January 5, 2021
Authored by: John Kindschuh and Tom Lee
Although much of the world’s focus has been consumed by the global pandemic, six states have issued important regulations for per- and polyfluoroalkyl substances (“PFAS”), which are expected to have significant impacts on businesses in those states. Specifically, Massachusetts, Michigan, New Hampshire, New Jersey, New York, and Vermont have enacted Maximum Contaminant Levels (“MCLs”) for certain PFAS substances, including perfluorooctane sulfonic acid (“PFOS”) and perfluorooctanoic acid (“PFOA”) in drinking water.
In addition, Michigan and New Jersey have established groundwater quality standards for certain PFAS compounds, which means that there is now a reference standard for groundwater investigation and cleanup actions, as well as guidelines for entities conducting due diligence for real estate acquisitions.
What are the Drinking Water Standards?
|PFAS Compound||Massachusetts1||Michigan2||New Hampshire3||New Jersey4||New York5||Vermont6|
|PFOS||3.3 ng/L*||16 ng/L||15 ppt||13 ppt||10 ppt||4 ng/L*|
|PFOA||3.3 ng/L*||8 ng/L||12 ppt||14 ppt||10 ppt||4 ng/L*|
|Perfluorononanoic acid (PFNA)||3.3 ng/L*||6 ng/L||11 ppt||13 ppt||N/A||4 ng/L*|
|Perfluorohexane sulfonic acid (PFHxS)||3.3 ng/L*||51 ng/L||18 ppt||N/A||N/A||4 ng/L*|
|Hexafluoropropylene oxide dimer acid (HFPO-DA)||N/A||370 ng/L||N/A||N/A||N/A||N/A|
|Perfluorobutane sulfonic acid (PFBS)||N/A||420 ng/L||N/A||N/A||N/A||N/A|
|Perfluorohexanoic acid (PFHxA)||N/A||400,000 ng/L||N/A||N/A||N/A||N/A|
|Perfluoroheptanoic acid (PFHpA)||3.3 ng/L*||N/A||N/A||N/A||N/A||4 ng/L*|
|Perfluorodecanoic acid (PFDA)||3.3 ng/L*||N/A||N/A||N/A||N/A||N/A|
*In Massachusetts and Vermont, the MCL cannot exceed 20 ng/L, combined, for all of the PFAS substances regulated by each state.
What is an MCL and How Does it Impact Businesses?
MCLs set the maximum concentration of a given contaminant that can be present in drinking water. Publicly owned treatment works (“POTWs”) and drinking water systems are required to ensure that drinking water distributed to the public meets these limits. In order to do that, POTWs and state agencies often include discharge limits in the permits of upstream dischargers to ensure that the treatment facility can comply with the MCL.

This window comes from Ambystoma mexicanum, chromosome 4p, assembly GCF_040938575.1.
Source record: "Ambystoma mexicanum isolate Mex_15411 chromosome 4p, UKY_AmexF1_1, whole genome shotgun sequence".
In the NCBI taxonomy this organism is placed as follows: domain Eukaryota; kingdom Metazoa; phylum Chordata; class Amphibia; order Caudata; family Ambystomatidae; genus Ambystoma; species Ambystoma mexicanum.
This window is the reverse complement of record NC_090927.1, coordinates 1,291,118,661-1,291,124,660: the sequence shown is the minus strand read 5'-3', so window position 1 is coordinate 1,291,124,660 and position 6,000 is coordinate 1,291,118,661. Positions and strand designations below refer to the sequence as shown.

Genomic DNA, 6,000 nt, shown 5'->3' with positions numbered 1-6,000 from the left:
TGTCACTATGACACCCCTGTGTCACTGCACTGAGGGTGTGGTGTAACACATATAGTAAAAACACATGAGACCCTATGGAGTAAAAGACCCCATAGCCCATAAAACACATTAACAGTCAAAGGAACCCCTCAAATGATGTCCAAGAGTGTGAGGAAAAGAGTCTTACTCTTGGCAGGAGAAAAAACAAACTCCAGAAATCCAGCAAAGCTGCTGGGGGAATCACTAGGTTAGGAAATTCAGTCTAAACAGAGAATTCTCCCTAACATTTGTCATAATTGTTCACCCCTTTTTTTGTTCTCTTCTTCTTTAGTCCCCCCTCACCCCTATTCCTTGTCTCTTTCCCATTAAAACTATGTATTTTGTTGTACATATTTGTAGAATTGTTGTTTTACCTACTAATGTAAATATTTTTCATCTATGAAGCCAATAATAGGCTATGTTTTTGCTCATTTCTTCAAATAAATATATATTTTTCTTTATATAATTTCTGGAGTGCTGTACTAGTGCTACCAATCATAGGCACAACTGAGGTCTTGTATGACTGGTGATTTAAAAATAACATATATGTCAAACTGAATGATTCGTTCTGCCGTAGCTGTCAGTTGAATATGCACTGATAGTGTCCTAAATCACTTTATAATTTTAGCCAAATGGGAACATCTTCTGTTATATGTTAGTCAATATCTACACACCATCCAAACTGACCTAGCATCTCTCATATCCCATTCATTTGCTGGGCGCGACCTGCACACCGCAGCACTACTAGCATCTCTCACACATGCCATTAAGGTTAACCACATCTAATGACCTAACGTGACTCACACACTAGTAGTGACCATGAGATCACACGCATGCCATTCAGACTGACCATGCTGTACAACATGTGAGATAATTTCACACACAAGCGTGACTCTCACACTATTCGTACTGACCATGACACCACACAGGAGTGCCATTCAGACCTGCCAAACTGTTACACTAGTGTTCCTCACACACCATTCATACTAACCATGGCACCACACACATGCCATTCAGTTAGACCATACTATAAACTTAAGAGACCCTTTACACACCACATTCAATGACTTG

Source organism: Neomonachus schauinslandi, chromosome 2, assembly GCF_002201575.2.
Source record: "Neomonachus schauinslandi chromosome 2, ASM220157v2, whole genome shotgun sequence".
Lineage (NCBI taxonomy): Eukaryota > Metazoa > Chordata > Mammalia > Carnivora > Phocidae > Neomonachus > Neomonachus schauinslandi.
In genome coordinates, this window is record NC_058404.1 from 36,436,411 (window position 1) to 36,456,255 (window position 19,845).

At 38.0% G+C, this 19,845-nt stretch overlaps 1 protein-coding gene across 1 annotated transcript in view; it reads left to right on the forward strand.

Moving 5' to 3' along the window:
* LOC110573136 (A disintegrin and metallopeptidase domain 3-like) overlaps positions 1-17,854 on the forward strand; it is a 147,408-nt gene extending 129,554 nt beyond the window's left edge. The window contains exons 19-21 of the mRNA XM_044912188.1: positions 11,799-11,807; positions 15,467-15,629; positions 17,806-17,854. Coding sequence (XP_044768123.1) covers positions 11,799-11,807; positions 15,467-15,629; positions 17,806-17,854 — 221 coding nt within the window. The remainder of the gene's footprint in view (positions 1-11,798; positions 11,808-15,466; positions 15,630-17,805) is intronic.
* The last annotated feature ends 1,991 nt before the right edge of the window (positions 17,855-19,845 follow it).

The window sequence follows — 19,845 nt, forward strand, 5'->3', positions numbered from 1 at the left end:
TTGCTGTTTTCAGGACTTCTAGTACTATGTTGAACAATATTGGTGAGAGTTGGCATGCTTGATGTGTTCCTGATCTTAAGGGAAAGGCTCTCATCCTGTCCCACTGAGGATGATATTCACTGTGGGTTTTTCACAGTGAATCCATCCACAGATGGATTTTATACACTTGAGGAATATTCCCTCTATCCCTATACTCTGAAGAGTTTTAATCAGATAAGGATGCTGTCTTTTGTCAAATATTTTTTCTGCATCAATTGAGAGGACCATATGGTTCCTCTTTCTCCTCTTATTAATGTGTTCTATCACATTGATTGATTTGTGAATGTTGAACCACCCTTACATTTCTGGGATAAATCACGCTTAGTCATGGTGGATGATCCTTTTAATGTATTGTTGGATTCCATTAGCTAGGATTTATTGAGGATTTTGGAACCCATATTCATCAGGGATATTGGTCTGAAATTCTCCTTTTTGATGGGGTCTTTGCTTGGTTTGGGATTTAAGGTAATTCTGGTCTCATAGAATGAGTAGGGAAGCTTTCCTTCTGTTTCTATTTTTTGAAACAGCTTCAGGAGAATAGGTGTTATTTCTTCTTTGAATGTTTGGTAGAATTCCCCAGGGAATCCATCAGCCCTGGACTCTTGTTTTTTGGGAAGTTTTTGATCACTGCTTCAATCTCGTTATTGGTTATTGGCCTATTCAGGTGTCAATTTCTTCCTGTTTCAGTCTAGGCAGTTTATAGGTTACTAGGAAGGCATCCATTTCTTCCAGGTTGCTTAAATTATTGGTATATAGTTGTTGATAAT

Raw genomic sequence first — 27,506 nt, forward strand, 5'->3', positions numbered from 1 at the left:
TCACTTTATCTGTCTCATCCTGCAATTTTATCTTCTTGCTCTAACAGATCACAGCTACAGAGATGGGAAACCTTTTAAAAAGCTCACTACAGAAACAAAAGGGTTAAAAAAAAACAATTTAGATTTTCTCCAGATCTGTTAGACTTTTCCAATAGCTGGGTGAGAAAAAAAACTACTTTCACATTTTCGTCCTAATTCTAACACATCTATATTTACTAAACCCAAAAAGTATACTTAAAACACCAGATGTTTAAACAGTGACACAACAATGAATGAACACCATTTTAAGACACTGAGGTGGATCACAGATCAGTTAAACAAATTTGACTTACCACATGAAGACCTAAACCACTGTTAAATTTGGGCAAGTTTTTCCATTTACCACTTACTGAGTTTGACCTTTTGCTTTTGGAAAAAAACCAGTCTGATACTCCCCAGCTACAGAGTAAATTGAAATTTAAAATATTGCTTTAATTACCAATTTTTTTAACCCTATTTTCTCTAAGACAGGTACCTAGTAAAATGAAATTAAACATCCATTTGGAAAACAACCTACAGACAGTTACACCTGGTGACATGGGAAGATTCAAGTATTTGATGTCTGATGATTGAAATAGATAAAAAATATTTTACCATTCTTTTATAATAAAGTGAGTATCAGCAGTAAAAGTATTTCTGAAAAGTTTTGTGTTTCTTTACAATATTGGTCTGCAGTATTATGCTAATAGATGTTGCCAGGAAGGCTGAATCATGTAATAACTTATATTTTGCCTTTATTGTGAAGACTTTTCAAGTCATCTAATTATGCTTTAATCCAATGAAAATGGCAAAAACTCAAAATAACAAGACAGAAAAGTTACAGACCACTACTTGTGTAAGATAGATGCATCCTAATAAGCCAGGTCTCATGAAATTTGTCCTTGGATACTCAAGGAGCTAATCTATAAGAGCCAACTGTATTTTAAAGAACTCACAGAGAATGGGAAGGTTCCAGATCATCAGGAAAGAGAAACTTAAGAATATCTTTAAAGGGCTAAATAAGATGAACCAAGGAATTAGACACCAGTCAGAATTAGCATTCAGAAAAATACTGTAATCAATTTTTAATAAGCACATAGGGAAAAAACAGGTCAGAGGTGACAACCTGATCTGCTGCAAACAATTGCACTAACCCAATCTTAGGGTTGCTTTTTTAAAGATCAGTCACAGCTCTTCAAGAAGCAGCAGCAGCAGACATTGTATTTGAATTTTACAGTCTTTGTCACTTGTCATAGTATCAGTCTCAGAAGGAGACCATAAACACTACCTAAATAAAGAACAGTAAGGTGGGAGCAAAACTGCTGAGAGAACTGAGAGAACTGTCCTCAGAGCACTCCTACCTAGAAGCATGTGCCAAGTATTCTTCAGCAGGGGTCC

Businesses in these states that currently or historically have used PFAS compounds or have reason to believe that they may be present in their wastewater effluent should evaluate: (1) whether they discharge any substances to water that are eventually used for drinking water; and (2) whether their discharge contains any of the regulated PFAS compounds. Having that information will allow those businesses to determine whether to modify their operations to reduce or eliminate PFAS from their waste stream in anticipation of permit conditions based on the MCLs.
What Are the Groundwater Standards?
Both Michigan and New Jersey have also enacted groundwater quality standards for PFOA and PFOS which is important from a liability and cleanup perspective. Since 2018, New Jersey has enacted a MCL for PFNA in groundwater.
|Michigan7||8 ppt||16 ppt||N/A|
|New Jersey8||14 ppt||13 ppt||13 ppt|
These groundwater standards will be used by agencies to establish screening and cleanup levels for sites undergoing investigation and remediation, and confirms that at least these PFAS compounds will be part of the official site closure process going forward. The groundwater standards can also be used as part of due diligence, to help prospective purchasers evaluate the anticipated cleanup costs and potential liability posed by a site.
While this initially may seem like a minor change, it provides clarity to property owners and purchasers with respect to what standards will be applied for these chemicals during site cleanup actions in these states.
Businesses in Massachusetts, Michigan, New Hampshire, New Jersey, New York, and Vermont should consider whether they use or discharge any of the compounds that are the subject of the MCLs. Businesses should then consider whether they want take any steps to address the anticipated regulatory requirements based on the MCLs. In addition, owners of property with legacy PFAS use, and prospective purchasers of commercial and industrial properties should use the groundwater quality standards as part of the investigation and risk analysis processes when considering what site cleanup may be required.
Importantly, this information is current as of January 4, 2021. Some other states, such as Rhode Island9 and Washington10, have proposed Drinking Water regulations for PFAS. Only six states have enacted and adopted MCLs at this time, but more could be issued soon. In addition, President-elect Biden’s Environmental Justice Plan includes a commitment to set “enforceable limits for PFAS in the Safe Drinking Water Act,” presumably for PFOA and PFOS, so these considerations may soon apply across the country.11
For more information on PFAS chemicals, and the regulatory and litigation risks that they pose, please visit our PFAS webpage. If you have a question about how to manage PFAS risk in any jurisdiction, contact Tom Lee, John Kindschuh, or any other member of our PFAS team at Bryan Cave Leighton Paisner LLP.